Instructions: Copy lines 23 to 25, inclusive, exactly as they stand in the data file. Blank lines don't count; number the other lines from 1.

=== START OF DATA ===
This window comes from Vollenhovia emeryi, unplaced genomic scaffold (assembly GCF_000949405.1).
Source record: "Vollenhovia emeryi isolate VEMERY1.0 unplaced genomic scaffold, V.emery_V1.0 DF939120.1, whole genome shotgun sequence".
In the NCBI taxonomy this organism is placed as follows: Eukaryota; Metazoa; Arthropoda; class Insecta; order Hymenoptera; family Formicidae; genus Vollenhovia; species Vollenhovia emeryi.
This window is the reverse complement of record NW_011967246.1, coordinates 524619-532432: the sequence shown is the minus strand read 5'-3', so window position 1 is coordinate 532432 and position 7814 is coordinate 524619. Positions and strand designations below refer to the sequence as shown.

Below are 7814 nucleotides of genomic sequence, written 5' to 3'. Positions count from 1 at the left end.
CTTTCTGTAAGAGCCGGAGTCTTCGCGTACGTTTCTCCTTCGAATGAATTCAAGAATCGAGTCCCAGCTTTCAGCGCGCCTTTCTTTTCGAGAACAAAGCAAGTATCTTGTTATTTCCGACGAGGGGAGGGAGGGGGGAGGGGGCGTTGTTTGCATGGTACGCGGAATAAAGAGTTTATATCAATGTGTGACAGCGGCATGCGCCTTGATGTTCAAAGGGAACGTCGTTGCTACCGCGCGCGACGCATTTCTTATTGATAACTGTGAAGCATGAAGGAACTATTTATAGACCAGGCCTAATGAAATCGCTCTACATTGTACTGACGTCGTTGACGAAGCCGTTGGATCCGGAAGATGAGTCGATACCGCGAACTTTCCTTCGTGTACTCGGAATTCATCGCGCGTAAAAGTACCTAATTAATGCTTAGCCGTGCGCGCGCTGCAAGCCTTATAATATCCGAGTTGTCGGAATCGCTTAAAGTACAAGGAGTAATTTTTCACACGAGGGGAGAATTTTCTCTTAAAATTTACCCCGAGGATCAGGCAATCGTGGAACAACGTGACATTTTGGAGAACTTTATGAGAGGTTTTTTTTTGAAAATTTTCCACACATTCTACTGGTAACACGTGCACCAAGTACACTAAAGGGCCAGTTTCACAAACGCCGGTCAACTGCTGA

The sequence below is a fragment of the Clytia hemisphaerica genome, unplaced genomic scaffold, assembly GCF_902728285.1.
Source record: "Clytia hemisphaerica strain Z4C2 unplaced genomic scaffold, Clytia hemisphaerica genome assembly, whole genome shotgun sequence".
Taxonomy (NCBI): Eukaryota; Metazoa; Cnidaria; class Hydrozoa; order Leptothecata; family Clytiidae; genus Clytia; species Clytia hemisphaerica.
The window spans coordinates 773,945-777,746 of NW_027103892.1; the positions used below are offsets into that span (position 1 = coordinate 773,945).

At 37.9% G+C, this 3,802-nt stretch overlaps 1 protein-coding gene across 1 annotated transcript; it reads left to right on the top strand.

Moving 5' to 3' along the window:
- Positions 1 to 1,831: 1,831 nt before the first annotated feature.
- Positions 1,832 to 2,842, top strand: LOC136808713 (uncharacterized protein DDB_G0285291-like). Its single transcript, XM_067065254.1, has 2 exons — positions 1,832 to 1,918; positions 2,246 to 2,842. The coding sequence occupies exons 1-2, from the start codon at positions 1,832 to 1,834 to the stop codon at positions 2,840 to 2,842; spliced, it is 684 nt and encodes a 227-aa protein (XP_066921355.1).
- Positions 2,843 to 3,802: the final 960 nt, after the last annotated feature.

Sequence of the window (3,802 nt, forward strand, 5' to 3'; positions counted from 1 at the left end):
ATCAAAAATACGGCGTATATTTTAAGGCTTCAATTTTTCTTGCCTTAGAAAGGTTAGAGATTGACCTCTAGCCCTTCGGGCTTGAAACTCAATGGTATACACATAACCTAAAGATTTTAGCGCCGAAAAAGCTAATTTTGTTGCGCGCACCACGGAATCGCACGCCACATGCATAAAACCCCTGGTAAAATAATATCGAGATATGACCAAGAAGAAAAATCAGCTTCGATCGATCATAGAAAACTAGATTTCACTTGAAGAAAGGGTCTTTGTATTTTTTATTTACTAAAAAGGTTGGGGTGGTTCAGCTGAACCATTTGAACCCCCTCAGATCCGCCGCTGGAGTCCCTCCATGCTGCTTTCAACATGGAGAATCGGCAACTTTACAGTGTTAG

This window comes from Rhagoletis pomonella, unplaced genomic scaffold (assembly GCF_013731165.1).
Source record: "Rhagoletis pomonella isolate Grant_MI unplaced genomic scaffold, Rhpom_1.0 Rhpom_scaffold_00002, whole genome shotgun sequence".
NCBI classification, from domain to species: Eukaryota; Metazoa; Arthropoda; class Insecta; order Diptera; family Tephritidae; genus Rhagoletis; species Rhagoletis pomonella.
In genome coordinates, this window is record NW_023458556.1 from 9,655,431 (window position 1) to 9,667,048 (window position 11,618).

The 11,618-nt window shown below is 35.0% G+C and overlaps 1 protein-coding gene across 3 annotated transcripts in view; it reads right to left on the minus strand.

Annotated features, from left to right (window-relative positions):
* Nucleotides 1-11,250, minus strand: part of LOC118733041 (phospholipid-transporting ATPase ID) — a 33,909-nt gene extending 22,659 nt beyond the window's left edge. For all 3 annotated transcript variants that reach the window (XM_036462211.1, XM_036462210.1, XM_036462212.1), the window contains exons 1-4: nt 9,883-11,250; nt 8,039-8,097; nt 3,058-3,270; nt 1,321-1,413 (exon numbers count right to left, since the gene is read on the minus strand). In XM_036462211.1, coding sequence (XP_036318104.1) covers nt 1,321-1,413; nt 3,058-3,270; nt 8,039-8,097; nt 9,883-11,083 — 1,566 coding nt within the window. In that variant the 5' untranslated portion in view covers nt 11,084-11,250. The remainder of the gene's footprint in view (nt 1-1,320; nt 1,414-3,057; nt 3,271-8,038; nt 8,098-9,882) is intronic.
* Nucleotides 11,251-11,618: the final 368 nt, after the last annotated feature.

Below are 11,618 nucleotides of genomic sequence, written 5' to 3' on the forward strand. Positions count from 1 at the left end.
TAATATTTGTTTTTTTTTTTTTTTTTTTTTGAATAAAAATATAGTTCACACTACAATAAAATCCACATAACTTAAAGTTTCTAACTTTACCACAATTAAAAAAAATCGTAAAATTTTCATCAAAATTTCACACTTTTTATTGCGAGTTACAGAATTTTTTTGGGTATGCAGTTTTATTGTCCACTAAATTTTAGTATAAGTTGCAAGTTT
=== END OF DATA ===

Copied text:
Annotated features, from left to right (window-relative positions):
* Nucleotides 1-11,250, minus strand: part of LOC118733041 (phospholipid-transporting ATPase ID) — a 33,909-nt gene extending 22,659 nt beyond the window's left edge. For all 3 annotated transcript variants that reach the window (XM_036462211.1, XM_036462210.1, XM_036462212.1), the window contains exons 1-4: nt 9,883-11,250; nt 8,039-8,097; nt 3,058-3,270; nt 1,321-1,413 (exon numbers count right to left, since the gene is read on the minus strand). In XM_036462211.1, coding sequence (XP_036318104.1) covers nt 1,321-1,413; nt 3,058-3,270; nt 8,039-8,097; nt 9,883-11,083 — 1,566 coding nt within the window. In that variant the 5' untranslated portion in view covers nt 11,084-11,250. The remainder of the gene's footprint in view (nt 1-1,320; nt 1,414-3,057; nt 3,271-8,038; nt 8,098-9,882) is intronic.
* Nucleotides 11,251-11,618: the final 368 nt, after the last annotated feature.